Speculative Fiction

The Man in the High castle

First .. what is up with this cover?

This is my first Philip K Dick book. He's a good writer, as in he writes well, but what he writes isn't always exactly what I am looking for in a book. Even so, this was an enjoyable read. The world building was good, the characters were interesting, and the whole thing made me think (great!).

Negative points: I don't know much about 1960s politics, so quite a bit of the nuance went over my head. It's a slow story without any particular driving force. There are a number of different plots that are strung along through the book, but none are active, they are all happening TO the characters (which plays along with the theme of the book, but makes for a more difficult read). I need to re-read the end, because it didn't totally gel, and I feel like there is something I am missing.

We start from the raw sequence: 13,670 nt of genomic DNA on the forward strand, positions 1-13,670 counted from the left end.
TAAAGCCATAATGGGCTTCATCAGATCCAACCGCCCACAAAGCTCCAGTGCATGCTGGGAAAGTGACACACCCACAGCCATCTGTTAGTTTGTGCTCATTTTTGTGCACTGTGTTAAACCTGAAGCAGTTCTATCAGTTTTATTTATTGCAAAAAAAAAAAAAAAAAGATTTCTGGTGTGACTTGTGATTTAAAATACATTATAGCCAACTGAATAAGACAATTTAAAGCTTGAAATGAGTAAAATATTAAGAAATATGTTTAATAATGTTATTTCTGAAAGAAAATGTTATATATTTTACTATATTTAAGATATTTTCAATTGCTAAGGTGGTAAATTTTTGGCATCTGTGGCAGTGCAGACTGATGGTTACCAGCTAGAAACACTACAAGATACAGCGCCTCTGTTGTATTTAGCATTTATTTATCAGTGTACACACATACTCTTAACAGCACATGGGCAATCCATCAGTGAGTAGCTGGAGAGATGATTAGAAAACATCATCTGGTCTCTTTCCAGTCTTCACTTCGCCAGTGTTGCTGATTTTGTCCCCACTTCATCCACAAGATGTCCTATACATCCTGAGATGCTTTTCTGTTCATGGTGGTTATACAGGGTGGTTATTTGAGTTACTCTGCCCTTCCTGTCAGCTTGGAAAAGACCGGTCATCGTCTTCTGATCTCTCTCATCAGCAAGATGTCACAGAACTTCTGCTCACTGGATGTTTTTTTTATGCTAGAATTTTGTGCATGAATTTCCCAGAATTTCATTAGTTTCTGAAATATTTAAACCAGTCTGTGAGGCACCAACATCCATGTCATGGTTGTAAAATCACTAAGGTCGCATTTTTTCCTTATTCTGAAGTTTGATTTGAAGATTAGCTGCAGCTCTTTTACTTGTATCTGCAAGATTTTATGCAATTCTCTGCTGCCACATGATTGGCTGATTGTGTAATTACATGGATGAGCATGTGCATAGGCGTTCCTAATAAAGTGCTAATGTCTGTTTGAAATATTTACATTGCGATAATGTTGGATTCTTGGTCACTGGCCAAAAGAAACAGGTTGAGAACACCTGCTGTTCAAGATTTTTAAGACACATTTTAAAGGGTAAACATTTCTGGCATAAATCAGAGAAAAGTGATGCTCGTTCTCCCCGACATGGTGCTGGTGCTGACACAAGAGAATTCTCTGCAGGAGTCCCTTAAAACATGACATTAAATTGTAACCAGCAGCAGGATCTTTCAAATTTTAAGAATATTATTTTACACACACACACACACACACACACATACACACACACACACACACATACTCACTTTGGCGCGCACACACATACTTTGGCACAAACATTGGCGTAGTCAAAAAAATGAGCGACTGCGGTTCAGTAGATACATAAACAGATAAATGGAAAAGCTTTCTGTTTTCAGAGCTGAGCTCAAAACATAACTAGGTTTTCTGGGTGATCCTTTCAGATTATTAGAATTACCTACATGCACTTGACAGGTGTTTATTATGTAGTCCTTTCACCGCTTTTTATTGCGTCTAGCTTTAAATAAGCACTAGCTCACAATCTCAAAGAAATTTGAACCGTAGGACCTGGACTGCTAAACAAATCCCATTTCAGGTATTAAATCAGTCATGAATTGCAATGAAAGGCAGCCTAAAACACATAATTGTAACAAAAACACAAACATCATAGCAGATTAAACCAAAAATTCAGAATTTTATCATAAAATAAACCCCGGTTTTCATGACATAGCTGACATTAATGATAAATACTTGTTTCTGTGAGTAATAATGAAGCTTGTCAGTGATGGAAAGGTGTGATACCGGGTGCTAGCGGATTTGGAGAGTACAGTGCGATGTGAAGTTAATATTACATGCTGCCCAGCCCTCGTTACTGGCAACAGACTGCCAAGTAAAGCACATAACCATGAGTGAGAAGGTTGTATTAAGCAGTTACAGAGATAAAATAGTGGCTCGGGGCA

Finally, it is really hard for me to tell the difference between where PKD was making fun of the attitudes of the 1960s and where he was propigating them. I guess in the end, it doesn't matter, it's a period piece, I don't have to start being a racist just because I read this book but it created an unsettled feeling as I read.

If you haven't read this book and want to, read no further, I'll likely be spoiling the story as I go.

When I finished reading this book, it didn't give me that ah ha! moment where everything makes sense. I had to really think about it afterward in order to figure out what the story was maybe trying to say. The best I can come up with is that we cannot know what is "real" and what is a "fake," and if that is so, does it matter which is which? Truth is a hard thing to find, and in the end what is true isn't even real.

There are multiple story lines in the book, most of them involve some kind of forgery, false history, or deliberate falsification.

I think Julianna (the sole female character) might be the only main character who never pretends to be something she is not. People might make false assumptions about her, but she never directly portrays herself as anything but who and what she is. I'm not certain that this point is relevant to the rest of the story, Juliana might be a main character, but she is also mostly a device so that we can meet the Man in the High Castle at the end.